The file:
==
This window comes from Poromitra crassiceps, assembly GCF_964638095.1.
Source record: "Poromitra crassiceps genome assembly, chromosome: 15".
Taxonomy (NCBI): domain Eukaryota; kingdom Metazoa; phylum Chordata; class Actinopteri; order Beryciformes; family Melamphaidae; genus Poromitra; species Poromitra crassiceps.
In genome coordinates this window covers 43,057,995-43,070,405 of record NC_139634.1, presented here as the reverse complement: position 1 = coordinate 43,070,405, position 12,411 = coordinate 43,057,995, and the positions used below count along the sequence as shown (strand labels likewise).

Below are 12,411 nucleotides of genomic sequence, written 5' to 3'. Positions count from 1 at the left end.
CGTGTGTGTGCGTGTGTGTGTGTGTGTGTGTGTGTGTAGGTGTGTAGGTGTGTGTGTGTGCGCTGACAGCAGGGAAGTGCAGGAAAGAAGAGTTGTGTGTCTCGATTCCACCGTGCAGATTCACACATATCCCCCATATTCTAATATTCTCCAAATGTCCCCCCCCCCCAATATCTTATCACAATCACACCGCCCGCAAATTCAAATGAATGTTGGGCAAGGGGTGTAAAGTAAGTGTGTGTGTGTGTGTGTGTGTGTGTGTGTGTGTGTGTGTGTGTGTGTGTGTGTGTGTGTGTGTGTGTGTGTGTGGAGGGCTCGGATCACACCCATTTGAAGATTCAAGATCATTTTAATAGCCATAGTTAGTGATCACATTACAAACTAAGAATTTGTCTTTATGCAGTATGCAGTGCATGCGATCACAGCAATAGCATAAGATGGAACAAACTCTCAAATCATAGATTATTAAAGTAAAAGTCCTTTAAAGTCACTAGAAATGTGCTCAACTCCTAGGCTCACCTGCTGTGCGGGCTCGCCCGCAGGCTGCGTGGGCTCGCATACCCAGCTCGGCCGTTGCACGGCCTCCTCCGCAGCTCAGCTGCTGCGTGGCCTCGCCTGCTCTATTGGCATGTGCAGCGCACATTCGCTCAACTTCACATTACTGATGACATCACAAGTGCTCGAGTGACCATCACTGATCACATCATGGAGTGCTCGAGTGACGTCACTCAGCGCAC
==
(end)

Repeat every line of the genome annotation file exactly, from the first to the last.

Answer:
This window comes from Poromitra crassiceps, assembly GCF_964638095.1.
Source record: "Poromitra crassiceps genome assembly, chromosome: 15".
Taxonomy (NCBI): domain Eukaryota; kingdom Metazoa; phylum Chordata; class Actinopteri; order Beryciformes; family Melamphaidae; genus Poromitra; species Poromitra crassiceps.
In genome coordinates this window covers 43,057,995-43,070,405 of record NC_139634.1, presented here as the reverse complement: position 1 = coordinate 43,070,405, position 12,411 = coordinate 43,057,995, and the positions used below count along the sequence as shown (strand labels likewise).

Below are 12,411 nucleotides of genomic sequence, written 5' to 3'. Positions count from 1 at the left end.
CGTGTGTGTGCGTGTGTGTGTGTGTGTGTGTGTGTGTAGGTGTGTAGGTGTGTGTGTGTGCGCTGACAGCAGGGAAGTGCAGGAAAGAAGAGTTGTGTGTCTCGATTCCACCGTGCAGATTCACACATATCCCCCATATTCTAATATTCTCCAAATGTCCCCCCCCCCCAATATCTTATCACAATCACACCGCCCGCAAATTCAAATGAATGTTGGGCAAGGGGTGTAAAGTAAGTGTGTGTGTGTGTGTGTGTGTGTGTGTGTGTGTGTGTGTGTGTGTGTGTGTGTGTGTGTGTGTGTGTGTGTGTGGAGGGCTCGGATCACACCCATTTGAAGATTCAAGATCATTTTAATAGCCATAGTTAGTGATCACATTACAAACTAAGAATTTGTCTTTATGCAGTATGCAGTGCATGCGATCACAGCAATAGCATAAGATGGAACAAACTCTCAAATCATAGATTATTAAAGTAAAAGTCCTTTAAAGTCACTAGAAATGTGCTCAACTCCTAGGCTCACCTGCTGTGCGGGCTCGCCCGCAGGCTGCGTGGGCTCGCATACCCAGCTCGGCCGTTGCACGGCCTCCTCCGCAGCTCAGCTGCTGCGTGGCCTCGCCTGCTCTATTGGCATGTGCAGCGCACATTCGCTCAACTTCACATTACTGATGACATCACAAGTGCTCGAGTGACCATCACTGATCACATCATGGAGTGCTCGAGTGACGTCACTCAGCGCAC